Food For the Poor (FFP) and the Roetheli Lil’ Red Foundation recently completed an $88.8M housing and sanitation project that will benefit 280 residents of Siriki, a small village located along the Pomeroon River in Region 2.
According to a Govern-ment Information Agency (GINA) news release, the charity collaborated with the Foundation, an organisation based in Michigan, United States to complete the project, which is titled the “Lil’ Red Village II Siriki-New Haven Project.” Executive Director FFP Leon Davis, creator of the Foundation Joseph Roetheli and Region Two Chairman Ali Baksh formally opened the new community. The project started on October 6 and was completed on November 28. GINA said the project entailed building 70 wooden houses with 70 sanitation blocks, a school (School of Hope), a community centre (New Haven Community Centre) and a store house (New Haven store house) in the small community. It also involved building a well and providing a submersible pump to distribute potable water to residents.
According to GINA, the Foundation said Siriki residents will benefit tremendously from the project since the community comprises mainly poor farmers and boat builders who live in low land areas that are prone to floods. FFP said the highland of Siriki Sand is less susceptible to flooding than the lowlands and as such there is less disease associated with flooding. In addition to the new well the organisations built a piping system to ensure that residents have access to potable water during a specified time of the day.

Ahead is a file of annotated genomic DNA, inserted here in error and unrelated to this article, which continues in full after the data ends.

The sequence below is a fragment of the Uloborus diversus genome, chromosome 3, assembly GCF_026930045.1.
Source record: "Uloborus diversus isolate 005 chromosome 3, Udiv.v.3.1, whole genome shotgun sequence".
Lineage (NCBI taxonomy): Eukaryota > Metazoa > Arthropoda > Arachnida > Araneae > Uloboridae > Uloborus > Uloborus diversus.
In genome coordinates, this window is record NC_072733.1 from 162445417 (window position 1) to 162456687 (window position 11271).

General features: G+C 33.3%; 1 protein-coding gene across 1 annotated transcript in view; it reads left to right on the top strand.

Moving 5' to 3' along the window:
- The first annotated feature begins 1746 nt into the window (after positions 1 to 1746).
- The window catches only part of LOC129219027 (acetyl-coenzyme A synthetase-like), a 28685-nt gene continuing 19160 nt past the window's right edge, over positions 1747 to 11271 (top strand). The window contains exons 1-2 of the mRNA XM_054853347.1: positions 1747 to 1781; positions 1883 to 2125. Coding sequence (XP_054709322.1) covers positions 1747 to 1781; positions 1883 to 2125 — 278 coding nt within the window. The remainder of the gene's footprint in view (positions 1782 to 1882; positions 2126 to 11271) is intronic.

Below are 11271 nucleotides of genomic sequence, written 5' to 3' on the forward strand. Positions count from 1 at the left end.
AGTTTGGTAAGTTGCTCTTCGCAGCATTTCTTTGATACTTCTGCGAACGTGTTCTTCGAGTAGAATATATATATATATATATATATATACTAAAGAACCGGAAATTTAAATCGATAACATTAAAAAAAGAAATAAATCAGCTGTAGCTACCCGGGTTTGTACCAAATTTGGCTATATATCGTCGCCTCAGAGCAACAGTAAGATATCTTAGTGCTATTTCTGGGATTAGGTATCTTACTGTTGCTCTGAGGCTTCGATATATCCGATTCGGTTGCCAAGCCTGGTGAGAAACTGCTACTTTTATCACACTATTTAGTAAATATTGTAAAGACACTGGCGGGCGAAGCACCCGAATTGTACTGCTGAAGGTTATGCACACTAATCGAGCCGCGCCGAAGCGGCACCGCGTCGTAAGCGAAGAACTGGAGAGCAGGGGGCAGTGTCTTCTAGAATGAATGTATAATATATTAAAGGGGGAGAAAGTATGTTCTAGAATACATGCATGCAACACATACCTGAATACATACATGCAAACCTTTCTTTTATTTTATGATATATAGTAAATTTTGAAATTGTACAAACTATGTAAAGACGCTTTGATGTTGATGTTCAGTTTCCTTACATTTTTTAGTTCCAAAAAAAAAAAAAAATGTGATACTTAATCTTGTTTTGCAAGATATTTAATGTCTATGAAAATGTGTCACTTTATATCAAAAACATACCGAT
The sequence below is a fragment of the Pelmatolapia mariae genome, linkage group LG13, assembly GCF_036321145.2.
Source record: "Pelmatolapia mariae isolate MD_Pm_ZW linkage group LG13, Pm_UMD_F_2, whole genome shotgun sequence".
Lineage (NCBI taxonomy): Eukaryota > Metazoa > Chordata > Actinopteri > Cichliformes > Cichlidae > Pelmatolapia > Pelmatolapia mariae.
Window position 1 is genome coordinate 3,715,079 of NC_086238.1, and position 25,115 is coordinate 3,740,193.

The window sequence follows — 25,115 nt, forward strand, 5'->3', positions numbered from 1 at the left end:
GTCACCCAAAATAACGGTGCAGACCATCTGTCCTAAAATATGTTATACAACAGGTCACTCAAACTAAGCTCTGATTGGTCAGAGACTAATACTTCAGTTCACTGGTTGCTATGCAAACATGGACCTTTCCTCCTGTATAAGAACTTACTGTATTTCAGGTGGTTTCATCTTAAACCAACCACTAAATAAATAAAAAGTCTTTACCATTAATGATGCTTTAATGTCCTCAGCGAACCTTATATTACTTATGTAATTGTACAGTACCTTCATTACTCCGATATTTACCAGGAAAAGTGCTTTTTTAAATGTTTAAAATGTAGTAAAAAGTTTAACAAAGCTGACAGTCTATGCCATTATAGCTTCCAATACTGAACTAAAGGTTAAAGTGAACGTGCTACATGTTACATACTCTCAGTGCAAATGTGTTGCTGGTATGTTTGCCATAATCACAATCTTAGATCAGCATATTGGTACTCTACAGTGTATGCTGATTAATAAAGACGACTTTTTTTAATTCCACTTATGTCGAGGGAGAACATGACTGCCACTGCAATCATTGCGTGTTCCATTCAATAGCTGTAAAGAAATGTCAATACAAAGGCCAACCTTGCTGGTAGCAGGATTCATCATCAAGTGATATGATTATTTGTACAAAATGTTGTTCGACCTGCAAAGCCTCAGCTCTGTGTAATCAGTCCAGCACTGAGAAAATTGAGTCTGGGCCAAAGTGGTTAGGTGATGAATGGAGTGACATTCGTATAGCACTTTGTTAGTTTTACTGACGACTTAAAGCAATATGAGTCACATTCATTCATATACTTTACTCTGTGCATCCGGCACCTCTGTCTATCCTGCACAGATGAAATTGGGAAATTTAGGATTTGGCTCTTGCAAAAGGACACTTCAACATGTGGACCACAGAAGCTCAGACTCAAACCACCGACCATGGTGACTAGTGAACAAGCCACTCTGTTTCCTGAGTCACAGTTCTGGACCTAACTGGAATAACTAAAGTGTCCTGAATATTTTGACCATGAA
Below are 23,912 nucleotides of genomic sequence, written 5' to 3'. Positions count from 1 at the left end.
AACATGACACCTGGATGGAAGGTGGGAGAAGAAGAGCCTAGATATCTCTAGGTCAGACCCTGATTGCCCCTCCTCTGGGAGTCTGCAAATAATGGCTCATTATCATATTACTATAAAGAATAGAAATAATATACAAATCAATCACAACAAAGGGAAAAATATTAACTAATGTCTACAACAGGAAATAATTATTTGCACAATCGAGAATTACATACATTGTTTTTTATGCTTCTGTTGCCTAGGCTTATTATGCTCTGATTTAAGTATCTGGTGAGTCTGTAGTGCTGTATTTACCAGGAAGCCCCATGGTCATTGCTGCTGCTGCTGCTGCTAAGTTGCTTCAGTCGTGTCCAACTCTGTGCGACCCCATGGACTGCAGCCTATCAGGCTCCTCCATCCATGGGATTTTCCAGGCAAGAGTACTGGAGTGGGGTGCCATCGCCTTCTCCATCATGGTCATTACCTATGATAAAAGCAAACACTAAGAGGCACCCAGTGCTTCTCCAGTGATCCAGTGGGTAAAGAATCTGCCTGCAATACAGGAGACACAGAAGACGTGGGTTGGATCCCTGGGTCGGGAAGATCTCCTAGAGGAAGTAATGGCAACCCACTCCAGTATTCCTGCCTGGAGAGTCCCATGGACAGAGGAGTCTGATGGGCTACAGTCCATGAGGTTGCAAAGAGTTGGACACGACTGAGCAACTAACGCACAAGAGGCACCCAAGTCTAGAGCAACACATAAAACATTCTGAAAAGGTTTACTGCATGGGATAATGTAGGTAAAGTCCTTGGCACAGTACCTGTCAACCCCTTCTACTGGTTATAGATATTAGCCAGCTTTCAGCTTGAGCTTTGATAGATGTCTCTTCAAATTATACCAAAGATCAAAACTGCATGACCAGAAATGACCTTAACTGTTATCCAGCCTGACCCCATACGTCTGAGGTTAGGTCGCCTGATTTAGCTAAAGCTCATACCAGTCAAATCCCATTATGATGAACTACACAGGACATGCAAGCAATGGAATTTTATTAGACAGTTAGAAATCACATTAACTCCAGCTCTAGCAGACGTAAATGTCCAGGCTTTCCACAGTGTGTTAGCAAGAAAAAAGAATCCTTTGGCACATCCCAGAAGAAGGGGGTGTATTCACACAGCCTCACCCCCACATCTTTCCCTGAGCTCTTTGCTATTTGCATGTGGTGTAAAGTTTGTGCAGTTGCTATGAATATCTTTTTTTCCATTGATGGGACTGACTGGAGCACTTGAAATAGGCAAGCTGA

This will further ease their burden of carrying water considerable distances.
GINA said to further boost aid and foster a better relationship, FFP will be collaborating this year with the Ministry of Housing and Water to enhance housing and water standards in communities.
The charity is encouraging other charitable NGOs to come on board and assist communities that do not have access to housing and water services. Since its establishment in 1991, FFP has been serving the needs of Guyanese by extending its reach to several communities including rural and interior locations where assistance is most needed.
It has also ventured into areas such as skills and vocational training and housing.